Putting wind lubricants to the test, 33 stories high

Andrea Williamson isn’t afraid of heights. In fact, as a field technical advisor at ExxonMobil, she climbs 260 feet to the top of a wind turbine and that’s just another day on the job.

Article April 12, 2023

Developing the next generation of wind turbine lubricants requires researchers to constantly monitor equipment on the ground and up above.

Our technicians and researchers are doing just that in collaboration with the Wind Energy Institute of Canada (WEICan).

“Every component that moves in a turbine requires a lubricant,” says Andy Doucette, wind turbine technician at WEICan. “Lubricants, like oil or grease, keep friction to a minimum so it’s less likely that parts will malfunction or wear prematurely. Our research collaboration with ExxonMobil is really aimed at creating advanced lubricants that better protect equipment, keeping them running more efficiently for longer.”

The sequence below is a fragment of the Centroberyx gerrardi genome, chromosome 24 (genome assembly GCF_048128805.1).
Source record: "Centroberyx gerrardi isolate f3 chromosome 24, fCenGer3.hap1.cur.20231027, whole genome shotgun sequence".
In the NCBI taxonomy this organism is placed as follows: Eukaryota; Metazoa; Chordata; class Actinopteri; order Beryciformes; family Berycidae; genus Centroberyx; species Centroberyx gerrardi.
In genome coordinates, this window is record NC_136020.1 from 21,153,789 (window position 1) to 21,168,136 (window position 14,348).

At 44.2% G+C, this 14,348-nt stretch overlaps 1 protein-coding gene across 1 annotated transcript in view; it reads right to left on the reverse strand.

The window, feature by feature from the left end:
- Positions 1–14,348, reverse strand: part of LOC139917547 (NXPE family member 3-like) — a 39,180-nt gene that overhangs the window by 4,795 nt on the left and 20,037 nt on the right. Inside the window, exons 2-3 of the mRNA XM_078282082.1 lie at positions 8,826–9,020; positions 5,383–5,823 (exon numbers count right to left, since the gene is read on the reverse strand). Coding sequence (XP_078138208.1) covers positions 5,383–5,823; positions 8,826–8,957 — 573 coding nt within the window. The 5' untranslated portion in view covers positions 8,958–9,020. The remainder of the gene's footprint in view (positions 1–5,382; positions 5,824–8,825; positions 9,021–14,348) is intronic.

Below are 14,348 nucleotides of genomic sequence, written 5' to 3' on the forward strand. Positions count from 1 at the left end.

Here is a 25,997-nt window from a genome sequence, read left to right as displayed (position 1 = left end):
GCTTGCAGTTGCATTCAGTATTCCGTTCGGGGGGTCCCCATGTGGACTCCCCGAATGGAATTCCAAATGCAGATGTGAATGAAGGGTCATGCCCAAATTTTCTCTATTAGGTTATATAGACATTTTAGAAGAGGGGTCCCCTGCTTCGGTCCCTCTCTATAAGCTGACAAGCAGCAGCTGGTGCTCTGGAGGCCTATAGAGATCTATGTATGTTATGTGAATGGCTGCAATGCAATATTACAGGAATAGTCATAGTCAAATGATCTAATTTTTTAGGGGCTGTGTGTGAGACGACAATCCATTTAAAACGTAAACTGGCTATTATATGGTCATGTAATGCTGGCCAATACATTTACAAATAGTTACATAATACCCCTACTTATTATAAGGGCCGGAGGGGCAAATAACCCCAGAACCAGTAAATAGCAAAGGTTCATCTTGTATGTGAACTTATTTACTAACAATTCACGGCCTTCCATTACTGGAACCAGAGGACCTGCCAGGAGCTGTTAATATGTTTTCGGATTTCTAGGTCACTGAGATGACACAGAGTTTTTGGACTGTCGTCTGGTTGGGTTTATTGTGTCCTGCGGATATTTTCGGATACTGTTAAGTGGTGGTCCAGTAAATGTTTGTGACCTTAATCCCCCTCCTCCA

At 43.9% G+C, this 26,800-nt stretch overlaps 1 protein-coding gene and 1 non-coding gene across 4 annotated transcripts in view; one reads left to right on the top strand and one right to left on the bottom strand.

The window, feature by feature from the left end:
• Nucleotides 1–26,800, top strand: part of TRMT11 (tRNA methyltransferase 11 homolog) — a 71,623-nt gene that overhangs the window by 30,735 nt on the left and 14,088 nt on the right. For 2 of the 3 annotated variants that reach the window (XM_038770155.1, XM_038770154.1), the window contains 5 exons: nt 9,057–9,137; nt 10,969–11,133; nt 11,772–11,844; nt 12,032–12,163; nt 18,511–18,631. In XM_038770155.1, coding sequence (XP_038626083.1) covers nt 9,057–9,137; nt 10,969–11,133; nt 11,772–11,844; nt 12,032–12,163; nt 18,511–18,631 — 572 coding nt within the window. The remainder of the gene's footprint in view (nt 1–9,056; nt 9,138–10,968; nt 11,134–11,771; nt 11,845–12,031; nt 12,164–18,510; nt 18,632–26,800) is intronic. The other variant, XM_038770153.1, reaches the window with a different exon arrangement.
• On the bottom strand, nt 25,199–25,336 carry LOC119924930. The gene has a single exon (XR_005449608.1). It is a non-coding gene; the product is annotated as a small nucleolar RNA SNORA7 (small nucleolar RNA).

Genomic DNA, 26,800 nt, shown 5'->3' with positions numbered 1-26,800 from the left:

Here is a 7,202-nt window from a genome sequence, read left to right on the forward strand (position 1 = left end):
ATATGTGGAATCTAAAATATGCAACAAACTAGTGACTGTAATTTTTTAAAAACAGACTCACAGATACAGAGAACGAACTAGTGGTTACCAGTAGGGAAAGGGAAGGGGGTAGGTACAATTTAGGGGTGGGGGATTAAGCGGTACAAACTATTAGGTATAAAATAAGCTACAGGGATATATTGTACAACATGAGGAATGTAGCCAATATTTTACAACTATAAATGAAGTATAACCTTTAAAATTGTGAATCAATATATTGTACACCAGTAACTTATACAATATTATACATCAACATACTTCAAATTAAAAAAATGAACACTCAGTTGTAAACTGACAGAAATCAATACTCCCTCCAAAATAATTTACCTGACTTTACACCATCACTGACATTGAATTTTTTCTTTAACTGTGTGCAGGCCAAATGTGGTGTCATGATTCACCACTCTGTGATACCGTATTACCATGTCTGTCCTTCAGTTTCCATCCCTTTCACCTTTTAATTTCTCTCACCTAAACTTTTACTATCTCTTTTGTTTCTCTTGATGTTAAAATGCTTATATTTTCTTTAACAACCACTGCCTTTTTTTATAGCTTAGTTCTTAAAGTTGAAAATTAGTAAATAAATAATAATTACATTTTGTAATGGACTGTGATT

Technicians like Andy and Andrea climb up the tower to perform maintenance and gather samples for lab testing. But getting those samples – 33 stories above the ground – isn’t as easy as getting your car’s oil changed.

Below, see firsthand what it’s like to climb to the top of a turbine.

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At the remote northern tip of Prince Edward Island, Canada, 260-foot wind turbines tower over of the picturesque landscape and red sandstone cliffs. Beyond the horse stables and potato farms is WEICan, the Wind Energy Institute of Canada. There, scientists and researchers are working alongside experts from government, academia and industry – including many from ExxonMobil – to shape the future of wind energy technology.

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